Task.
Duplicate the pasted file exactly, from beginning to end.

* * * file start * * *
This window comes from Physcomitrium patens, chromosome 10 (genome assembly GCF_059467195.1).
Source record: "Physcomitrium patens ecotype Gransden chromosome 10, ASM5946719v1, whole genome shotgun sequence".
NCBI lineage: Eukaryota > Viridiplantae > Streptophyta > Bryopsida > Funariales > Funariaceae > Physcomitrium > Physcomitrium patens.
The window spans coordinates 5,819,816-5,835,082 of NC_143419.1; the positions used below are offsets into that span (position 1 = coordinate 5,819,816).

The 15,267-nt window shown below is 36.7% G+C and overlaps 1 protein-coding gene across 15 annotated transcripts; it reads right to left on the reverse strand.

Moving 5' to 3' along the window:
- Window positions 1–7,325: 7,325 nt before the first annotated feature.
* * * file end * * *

This window comes from Physcomitrium patens, chromosome 10 (genome assembly GCF_059467195.1).
Source record: "Physcomitrium patens ecotype Gransden chromosome 10, ASM5946719v1, whole genome shotgun sequence".
NCBI lineage: Eukaryota > Viridiplantae > Streptophyta > Bryopsida > Funariales > Funariaceae > Physcomitrium > Physcomitrium patens.
The window spans coordinates 5,819,816-5,835,082 of NC_143419.1; the positions used below are offsets into that span (position 1 = coordinate 5,819,816).

The 15,267-nt window shown below is 36.7% G+C and overlaps 1 protein-coding gene across 15 annotated transcripts; it reads right to left on the reverse strand.

Moving 5' to 3' along the window:
- Window positions 1–7,325: 7,325 nt before the first annotated feature.